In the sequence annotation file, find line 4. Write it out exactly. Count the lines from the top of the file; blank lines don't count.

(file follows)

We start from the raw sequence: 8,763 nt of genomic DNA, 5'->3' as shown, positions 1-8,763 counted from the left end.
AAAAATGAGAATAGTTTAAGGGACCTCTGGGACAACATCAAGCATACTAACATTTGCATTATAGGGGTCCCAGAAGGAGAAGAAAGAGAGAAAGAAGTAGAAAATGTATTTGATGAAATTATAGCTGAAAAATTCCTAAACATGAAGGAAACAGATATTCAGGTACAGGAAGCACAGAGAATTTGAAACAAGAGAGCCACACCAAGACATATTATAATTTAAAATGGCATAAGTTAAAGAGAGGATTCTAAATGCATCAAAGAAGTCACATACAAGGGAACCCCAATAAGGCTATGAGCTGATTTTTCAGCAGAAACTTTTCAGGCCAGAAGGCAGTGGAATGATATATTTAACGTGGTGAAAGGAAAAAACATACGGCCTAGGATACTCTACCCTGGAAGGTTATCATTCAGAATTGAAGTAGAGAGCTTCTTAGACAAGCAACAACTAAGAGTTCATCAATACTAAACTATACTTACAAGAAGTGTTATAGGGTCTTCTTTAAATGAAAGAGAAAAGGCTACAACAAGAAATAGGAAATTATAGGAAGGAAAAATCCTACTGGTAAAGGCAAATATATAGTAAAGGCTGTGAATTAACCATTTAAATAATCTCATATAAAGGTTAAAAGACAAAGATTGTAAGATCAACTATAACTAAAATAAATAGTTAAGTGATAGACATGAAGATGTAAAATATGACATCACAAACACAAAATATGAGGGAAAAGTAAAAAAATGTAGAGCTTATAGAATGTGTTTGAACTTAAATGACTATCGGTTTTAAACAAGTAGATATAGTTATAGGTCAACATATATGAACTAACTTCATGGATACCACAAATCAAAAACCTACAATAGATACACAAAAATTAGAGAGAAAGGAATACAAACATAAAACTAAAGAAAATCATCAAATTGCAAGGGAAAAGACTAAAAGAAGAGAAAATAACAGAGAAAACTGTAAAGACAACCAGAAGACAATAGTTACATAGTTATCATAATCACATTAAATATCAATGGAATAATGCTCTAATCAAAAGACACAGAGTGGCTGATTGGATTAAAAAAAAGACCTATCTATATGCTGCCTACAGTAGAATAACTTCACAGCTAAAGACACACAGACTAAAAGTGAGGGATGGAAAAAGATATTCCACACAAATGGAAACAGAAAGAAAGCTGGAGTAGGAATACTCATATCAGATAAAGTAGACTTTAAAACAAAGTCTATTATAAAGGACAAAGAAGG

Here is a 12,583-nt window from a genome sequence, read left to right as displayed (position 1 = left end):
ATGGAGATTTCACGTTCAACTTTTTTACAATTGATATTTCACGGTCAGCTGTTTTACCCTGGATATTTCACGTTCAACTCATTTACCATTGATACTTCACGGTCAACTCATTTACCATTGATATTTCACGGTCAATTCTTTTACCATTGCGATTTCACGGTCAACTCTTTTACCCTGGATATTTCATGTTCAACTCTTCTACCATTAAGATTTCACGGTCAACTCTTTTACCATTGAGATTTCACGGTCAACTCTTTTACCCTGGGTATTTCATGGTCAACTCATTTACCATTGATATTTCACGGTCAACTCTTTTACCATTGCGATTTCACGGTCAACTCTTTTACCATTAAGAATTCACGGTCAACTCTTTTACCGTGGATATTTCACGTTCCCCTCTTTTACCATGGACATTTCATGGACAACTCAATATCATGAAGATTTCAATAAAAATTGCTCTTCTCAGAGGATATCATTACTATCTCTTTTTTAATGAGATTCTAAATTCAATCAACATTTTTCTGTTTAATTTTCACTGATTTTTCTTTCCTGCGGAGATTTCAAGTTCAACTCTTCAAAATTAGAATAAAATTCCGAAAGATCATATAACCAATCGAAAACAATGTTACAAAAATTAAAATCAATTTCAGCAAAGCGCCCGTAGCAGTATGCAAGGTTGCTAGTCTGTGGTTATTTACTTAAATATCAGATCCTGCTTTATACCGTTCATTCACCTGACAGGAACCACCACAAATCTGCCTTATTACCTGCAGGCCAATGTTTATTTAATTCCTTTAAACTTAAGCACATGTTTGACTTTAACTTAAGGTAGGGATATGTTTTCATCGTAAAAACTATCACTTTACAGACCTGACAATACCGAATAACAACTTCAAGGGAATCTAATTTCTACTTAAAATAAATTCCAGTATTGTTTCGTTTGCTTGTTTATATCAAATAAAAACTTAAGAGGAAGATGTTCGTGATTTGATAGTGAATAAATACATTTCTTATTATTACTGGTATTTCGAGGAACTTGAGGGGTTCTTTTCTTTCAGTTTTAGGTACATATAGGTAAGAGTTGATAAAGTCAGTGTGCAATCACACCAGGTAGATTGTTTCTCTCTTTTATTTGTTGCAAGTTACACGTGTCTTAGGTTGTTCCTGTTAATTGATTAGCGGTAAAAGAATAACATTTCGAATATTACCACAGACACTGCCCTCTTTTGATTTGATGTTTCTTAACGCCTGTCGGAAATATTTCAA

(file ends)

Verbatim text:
ATGGAGATTTCACGTTCAACTTTTTTACAATTGATATTTCACGGTCAGCTGTTTTACCCTGGATATTTCACGTTCAACTCATTTACCATTGATACTTCACGGTCAACTCATTTACCATTGATATTTCACGGTCAATTCTTTTACCATTGCGATTTCACGGTCAACTCTTTTACCCTGGATATTTCATGTTCAACTCTTCTACCATTAAGATTTCACGGTCAACTCTTTTACCATTGAGATTTCACGGTCAACTCTTTTACCCTGGGTATTTCATGGTCAACTCATTTACCATTGATATTTCACGGTCAACTCTTTTACCATTGCGATTTCACGGTCAACTCTTTTACCATTAAGAATTCACGGTCAACTCTTTTACCGTGGATATTTCACGTTCCCCTCTTTTACCATGGACATTTCATGGACAACTCAATATCATGAAGATTTCAATAAAAATTGCTCTTCTCAGAGGATATCATTACTATCTCTTTTTTAATGAGATTCTAAATTCAATCAACATTTTTCTGTTTAATTTTCACTGATTTTTCTTTCCTGCGGAGATTTCAAGTTCAACTCTTCAAAATTAGAATAAAATTCCGAAAGATCATATAACCAATCGAAAACAATGTTACAAAAATTAAAATCAATTTCAGCAAAGCGCCCGTAGCAGTATGCAAGGTTGCTAGTCTGTGGTTATTTACTTAAATATCAGATCCTGCTTTATACCGTTCATTCACCTGACAGGAACCACCACAAATCTGCCTTATTACCTGCAGGCCAATGTTTATTTAATTCCTTTAAACTTAAGCACATGTTTGACTTTAACTTAAGGTAGGGATATGTTTTCATCGTAAAAACTATCACTTTACAGACCTGACAATACCGAATAACAACTTCAAGGGAATCTAATTTCTACTTAAAATAAATTCCAGTATTGTTTCGTTTGCTTGTTTATATCAAATAAAAACTTAAGAGGAAGATGTTCGTGATTTGATAGTGAATAAATACATTTCTTATTATTACTGGTATTTCGAGGAACTTGAGGGGTTCTTTTCTTTCAGTTTTAGGTACATATAGGTAAGAGTTGATAAAGTCAGTGTGCAATCACACCAGGTAGATTGTTTCTCTCTTTTATTTGTTGCAAGTTACACGTGTCTTAGGTTGTTCCTGTTAATTGATTAGCGGTAAAAGAATAACATTTCGAATATTACCACAGACACTGCCCTCTTTTGATTTGATGTTTCTTAACGCCTGTCGGAAATATTTCAA